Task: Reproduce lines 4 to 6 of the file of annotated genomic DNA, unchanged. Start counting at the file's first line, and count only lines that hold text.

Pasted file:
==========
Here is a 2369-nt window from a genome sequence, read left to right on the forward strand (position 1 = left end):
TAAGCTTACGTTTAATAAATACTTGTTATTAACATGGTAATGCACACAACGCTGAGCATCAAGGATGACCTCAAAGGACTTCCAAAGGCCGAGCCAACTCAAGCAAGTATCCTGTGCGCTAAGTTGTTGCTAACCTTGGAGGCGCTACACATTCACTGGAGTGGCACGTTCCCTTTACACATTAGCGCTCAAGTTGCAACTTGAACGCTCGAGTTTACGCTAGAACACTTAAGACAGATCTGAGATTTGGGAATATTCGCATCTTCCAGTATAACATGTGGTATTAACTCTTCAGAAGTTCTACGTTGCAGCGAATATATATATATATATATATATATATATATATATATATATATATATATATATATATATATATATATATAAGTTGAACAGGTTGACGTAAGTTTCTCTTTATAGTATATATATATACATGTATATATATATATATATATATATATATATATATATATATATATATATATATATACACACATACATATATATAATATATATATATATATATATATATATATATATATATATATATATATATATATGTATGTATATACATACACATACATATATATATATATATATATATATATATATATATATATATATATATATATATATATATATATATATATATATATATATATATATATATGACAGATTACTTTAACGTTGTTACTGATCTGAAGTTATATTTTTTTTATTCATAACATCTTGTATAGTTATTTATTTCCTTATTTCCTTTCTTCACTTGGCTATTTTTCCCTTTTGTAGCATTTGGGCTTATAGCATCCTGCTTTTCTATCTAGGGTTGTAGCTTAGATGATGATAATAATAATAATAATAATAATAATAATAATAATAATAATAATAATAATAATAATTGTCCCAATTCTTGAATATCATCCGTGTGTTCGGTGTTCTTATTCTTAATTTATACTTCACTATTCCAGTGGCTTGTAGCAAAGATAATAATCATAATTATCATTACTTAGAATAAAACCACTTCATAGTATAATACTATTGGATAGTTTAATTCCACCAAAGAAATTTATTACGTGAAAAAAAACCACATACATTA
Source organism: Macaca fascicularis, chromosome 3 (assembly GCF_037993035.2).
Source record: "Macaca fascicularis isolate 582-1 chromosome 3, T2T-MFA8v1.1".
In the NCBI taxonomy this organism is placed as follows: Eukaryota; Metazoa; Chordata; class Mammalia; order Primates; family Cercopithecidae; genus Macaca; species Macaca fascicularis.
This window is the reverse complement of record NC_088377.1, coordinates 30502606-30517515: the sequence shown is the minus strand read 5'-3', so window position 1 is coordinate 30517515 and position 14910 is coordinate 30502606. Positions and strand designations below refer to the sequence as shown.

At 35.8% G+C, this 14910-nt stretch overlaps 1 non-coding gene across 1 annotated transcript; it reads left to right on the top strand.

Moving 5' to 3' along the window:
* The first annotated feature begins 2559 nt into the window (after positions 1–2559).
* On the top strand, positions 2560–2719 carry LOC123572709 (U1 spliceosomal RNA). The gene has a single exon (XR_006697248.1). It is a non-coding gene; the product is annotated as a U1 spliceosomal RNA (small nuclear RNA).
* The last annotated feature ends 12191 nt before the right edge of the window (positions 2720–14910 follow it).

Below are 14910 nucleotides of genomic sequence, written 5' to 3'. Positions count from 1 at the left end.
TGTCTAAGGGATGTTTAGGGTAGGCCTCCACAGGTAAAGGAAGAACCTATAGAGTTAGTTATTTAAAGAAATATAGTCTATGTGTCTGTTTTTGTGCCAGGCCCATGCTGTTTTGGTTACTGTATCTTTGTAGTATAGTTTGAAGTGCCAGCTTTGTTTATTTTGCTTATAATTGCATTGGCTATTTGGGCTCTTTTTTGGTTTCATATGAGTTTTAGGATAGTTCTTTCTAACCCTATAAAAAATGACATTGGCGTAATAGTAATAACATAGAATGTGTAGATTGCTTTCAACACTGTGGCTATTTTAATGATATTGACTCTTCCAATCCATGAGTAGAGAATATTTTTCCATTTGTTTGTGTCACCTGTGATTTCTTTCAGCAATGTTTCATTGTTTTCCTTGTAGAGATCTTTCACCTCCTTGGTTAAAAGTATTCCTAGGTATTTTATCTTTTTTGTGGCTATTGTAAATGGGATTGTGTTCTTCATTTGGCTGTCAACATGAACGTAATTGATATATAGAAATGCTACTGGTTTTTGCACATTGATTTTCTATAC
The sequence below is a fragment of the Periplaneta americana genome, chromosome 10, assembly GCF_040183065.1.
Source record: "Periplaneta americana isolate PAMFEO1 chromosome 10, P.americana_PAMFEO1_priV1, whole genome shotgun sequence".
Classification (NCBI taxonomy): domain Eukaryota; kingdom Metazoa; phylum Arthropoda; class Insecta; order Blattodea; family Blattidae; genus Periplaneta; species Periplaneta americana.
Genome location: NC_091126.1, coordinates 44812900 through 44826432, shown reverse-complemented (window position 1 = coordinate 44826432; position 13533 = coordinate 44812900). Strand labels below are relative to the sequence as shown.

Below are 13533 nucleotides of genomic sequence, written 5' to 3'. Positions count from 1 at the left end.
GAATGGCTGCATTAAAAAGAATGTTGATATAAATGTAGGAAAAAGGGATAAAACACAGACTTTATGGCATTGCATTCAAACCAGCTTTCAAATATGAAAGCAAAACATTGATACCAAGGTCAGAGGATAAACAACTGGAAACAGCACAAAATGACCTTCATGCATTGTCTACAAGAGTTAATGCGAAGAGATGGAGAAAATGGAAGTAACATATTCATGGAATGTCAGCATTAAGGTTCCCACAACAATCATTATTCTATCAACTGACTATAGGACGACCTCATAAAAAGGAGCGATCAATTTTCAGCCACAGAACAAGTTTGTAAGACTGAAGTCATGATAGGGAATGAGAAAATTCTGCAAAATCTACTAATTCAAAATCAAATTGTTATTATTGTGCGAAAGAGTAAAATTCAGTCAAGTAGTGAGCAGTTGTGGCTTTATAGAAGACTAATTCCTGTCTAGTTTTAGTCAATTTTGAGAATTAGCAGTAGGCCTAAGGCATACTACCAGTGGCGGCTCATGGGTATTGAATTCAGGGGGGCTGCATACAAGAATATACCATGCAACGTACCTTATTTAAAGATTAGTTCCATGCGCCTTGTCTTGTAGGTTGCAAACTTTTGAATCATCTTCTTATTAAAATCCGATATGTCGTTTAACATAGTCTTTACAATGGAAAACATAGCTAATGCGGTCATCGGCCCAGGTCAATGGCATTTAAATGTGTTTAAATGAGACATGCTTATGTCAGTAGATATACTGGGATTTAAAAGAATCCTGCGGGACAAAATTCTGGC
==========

Source record: "Macaca fascicularis isolate 582-1 chromosome 3, T2T-MFA8v1.1".
In the NCBI taxonomy this organism is placed as follows: Eukaryota; Metazoa; Chordata; class Mammalia; order Primates; family Cercopithecidae; genus Macaca; species Macaca fascicularis.
This window is the reverse complement of record NC_088377.1, coordinates 30502606-30517515: the sequence shown is the minus strand read 5'-3', so window position 1 is coordinate 30517515 and position 14910 is coordinate 30502606. Positions and strand designations below refer to the sequence as shown.